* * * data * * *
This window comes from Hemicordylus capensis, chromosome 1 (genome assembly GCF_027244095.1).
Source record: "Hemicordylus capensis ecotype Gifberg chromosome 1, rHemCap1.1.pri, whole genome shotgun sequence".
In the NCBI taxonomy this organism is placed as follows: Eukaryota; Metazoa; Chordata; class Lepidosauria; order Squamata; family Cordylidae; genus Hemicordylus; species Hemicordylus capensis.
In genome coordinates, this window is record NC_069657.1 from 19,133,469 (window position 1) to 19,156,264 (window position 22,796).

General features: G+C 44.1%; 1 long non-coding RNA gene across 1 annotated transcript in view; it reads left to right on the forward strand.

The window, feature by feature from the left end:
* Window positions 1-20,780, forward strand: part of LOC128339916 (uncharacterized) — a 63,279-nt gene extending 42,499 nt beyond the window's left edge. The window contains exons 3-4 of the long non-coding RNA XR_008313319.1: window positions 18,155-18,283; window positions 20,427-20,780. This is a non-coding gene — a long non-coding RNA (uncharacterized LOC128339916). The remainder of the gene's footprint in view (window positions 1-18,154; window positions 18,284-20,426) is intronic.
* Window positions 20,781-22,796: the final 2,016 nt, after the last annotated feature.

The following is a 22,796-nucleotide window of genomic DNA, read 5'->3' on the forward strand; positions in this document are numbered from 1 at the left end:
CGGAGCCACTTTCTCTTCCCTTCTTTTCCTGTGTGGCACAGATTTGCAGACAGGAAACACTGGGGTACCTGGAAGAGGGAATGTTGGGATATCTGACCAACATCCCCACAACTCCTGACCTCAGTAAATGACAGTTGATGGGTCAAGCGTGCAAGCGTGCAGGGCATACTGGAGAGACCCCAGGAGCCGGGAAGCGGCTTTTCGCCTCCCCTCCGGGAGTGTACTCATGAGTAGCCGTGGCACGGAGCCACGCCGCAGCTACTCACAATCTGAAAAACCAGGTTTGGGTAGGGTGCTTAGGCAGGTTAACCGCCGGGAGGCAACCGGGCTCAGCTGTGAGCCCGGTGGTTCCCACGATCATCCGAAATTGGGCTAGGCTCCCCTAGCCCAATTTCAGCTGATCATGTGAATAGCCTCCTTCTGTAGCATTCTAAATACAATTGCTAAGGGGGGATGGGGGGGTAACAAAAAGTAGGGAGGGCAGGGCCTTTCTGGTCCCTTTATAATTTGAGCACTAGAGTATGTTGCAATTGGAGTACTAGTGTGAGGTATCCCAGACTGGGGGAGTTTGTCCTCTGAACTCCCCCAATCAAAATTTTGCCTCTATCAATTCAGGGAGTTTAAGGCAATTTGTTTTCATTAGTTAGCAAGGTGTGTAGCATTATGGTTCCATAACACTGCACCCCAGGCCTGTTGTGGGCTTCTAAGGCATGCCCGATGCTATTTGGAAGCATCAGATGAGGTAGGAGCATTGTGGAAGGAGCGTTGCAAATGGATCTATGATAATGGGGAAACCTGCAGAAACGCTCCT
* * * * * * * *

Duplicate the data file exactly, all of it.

This window comes from Hemicordylus capensis, chromosome 1 (genome assembly GCF_027244095.1).
Source record: "Hemicordylus capensis ecotype Gifberg chromosome 1, rHemCap1.1.pri, whole genome shotgun sequence".
In the NCBI taxonomy this organism is placed as follows: Eukaryota; Metazoa; Chordata; class Lepidosauria; order Squamata; family Cordylidae; genus Hemicordylus; species Hemicordylus capensis.
In genome coordinates, this window is record NC_069657.1 from 19,133,469 (window position 1) to 19,156,264 (window position 22,796).

General features: G+C 44.1%; 1 long non-coding RNA gene across 1 annotated transcript in view; it reads left to right on the forward strand.

The window, feature by feature from the left end:
* Window positions 1-20,780, forward strand: part of LOC128339916 (uncharacterized) — a 63,279-nt gene extending 42,499 nt beyond the window's left edge. The window contains exons 3-4 of the long non-coding RNA XR_008313319.1: window positions 18,155-18,283; window positions 20,427-20,780. This is a non-coding gene — a long non-coding RNA (uncharacterized LOC128339916). The remainder of the gene's footprint in view (window positions 1-18,154; window positions 18,284-20,426) is intronic.
* Window positions 20,781-22,796: the final 2,016 nt, after the last annotated feature.

The following is a 22,796-nucleotide window of genomic DNA, read 5'->3' on the forward strand; positions in this document are numbered from 1 at the left end:
CGGAGCCACTTTCTCTTCCCTTCTTTTCCTGTGTGGCACAGATTTGCAGACAGGAAACACTGGGGTACCTGGAAGAGGGAATGTTGGGATATCTGACCAACATCCCCACAACTCCTGACCTCAGTAAATGACAGTTGATGGGTCAAGCGTGCAAGCGTGCAGGGCATACTGGAGAGACCCCAGGAGCCGGGAAGCGGCTTTTCGCCTCCCCTCCGGGAGTGTACTCATGAGTAGCCGTGGCACGGAGCCACGCCGCAGCTACTCACAATCTGAAAAACCAGGTTTGGGTAGGGTGCTTAGGCAGGTTAACCGCCGGGAGGCAACCGGGCTCAGCTGTGAGCCCGGTGGTTCCCACGATCATCCGAAATTGGGCTAGGCTCCCCTAGCCCAATTTCAGCTGATCATGTGAATAGCCTCCTTCTGTAGCATTCTAAATACAATTGCTAAGGGGGGATGGGGGGGTAACAAAAAGTAGGGAGGGCAGGGCCTTTCTGGTCCCTTTATAATTTGAGCACTAGAGTATGTTGCAATTGGAGTACTAGTGTGAGGTATCCCAGACTGGGGGAGTTTGTCCTCTGAACTCCCCCAATCAAAATTTTGCCTCTATCAATTCAGGGAGTTTAAGGCAATTTGTTTTCATTAGTTAGCAAGGTGTGTAGCATTATGGTTCCATAACACTGCACCCCAGGCCTGTTGTGGGCTTCTAAGGCATGCCCGATGCTATTTGGAAGCATCAGATGAGGTAGGAGCATTGTGGAAGGAGCGTTGCAAATGGATCTATGATAATGGGGAAACCTGCAGAAACGCTCCT